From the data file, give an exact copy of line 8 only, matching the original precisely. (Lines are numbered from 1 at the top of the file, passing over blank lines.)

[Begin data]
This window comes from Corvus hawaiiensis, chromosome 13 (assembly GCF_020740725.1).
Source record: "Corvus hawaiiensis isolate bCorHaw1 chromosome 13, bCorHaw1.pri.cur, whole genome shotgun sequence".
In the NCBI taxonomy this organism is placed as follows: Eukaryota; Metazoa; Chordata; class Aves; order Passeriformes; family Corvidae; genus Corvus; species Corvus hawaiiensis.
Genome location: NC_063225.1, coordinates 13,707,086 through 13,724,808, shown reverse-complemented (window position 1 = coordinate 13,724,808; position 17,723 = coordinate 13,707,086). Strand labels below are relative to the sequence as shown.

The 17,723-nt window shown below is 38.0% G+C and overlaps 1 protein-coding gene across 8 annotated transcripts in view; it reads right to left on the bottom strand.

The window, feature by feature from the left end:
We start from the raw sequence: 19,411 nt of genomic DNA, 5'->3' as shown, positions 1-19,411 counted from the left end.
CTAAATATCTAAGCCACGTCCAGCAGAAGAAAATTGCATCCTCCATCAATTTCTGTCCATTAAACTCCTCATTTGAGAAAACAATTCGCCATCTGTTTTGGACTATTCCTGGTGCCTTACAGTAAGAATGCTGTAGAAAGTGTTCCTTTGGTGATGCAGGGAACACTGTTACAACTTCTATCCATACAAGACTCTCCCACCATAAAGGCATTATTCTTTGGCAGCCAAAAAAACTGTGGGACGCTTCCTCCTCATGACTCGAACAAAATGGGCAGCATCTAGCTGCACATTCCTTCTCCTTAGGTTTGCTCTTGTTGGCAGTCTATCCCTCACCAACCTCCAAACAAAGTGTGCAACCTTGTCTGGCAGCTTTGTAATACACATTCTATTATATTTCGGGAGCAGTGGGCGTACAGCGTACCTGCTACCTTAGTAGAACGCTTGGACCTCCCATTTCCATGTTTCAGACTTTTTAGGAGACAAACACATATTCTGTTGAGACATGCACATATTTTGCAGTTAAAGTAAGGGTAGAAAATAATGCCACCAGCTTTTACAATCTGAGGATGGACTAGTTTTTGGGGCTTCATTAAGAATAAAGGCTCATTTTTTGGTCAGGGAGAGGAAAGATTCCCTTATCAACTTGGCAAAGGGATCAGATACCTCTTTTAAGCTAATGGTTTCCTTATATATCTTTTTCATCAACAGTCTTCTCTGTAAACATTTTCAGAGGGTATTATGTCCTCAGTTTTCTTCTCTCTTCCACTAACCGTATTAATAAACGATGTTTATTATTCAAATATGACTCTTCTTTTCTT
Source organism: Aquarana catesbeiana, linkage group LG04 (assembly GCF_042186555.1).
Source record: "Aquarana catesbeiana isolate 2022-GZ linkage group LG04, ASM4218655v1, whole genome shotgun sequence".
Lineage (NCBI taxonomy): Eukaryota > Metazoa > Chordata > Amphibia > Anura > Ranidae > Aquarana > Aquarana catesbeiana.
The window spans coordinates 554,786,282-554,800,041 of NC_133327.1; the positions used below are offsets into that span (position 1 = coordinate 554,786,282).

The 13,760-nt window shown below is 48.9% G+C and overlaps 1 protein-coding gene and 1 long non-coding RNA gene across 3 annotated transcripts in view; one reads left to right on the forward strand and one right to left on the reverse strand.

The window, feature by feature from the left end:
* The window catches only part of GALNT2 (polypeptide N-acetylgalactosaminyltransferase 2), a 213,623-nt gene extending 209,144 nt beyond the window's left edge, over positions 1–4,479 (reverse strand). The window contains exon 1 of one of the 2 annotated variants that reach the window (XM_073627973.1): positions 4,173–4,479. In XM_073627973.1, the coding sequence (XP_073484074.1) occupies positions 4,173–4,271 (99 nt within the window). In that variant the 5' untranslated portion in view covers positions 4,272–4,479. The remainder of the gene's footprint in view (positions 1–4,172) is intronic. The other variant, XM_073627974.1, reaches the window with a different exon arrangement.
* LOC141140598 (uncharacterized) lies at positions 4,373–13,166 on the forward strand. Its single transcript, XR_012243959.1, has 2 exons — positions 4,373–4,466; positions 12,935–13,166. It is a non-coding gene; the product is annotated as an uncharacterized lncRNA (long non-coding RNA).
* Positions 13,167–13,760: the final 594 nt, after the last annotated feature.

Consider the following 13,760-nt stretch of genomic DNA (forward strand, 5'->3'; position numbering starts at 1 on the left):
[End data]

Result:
CTAAATATCTAAGCCACGTCCAGCAGAAGAAAATTGCATCCTCCATCAATTTCTGTCCATTAAACTCCTCATTTGAGAAAACAATTCGCCATCTGTTTTGGACTATTCCTGGTGCCTTACAGTAAGAATGCTGTAGAAAGTGTTCCTTTGGTGATGCAGGGAACACTGTTACAACTTCTATCCATACAAGACTCTCCCACCATAAAGGCATTATTCTTTGGCAGCCAAAAAAACTGTGGGACGCTTCCTCCTCATGACTCGAACAAAATGGGCAGCATCTAGCTGCACATTCCTTCTCCTTAGGTTTGCTCTTGTTGGCAGTCTATCCCTCACCAACCTCCAAACAAAGTGTGCAACCTTGTCTGGCAGCTTTGTAATACACATTCTATTATATTTCGGGAGCAGTGGGCGTACAGCGTACCTGCTACCTTAGTAGAACGCTTGGACCTCCCATTTCCATGTTTCAGACTTTTTAGGAGACAAACACATATTCTGTTGAGACATGCACATATTTTGCAGTTAAAGTAAGGGTAGAAAATAATGCCACCAGCTTTTACAATCTGAGGATGGACTAGTTTTTGGGGCTTCATTAAGAATAAAGGCTCATTTTTTGGTCAGGGAGAGGAAAGATTCCCTTATCAACTTGGCAAAGGGATCAGATACCTCTTTTAAGCTAATGGTTTCCTTATATATCTTTTTCATCAACAGTCTTCTCTGTAAACATTTTCAGAGGGTATTATGTCCTCAGTTTTCTTCTCTCTTCCACTAACCGTATTAATAAACGATGTTTATTATTCAAATATGACTCTTCTTTTCTT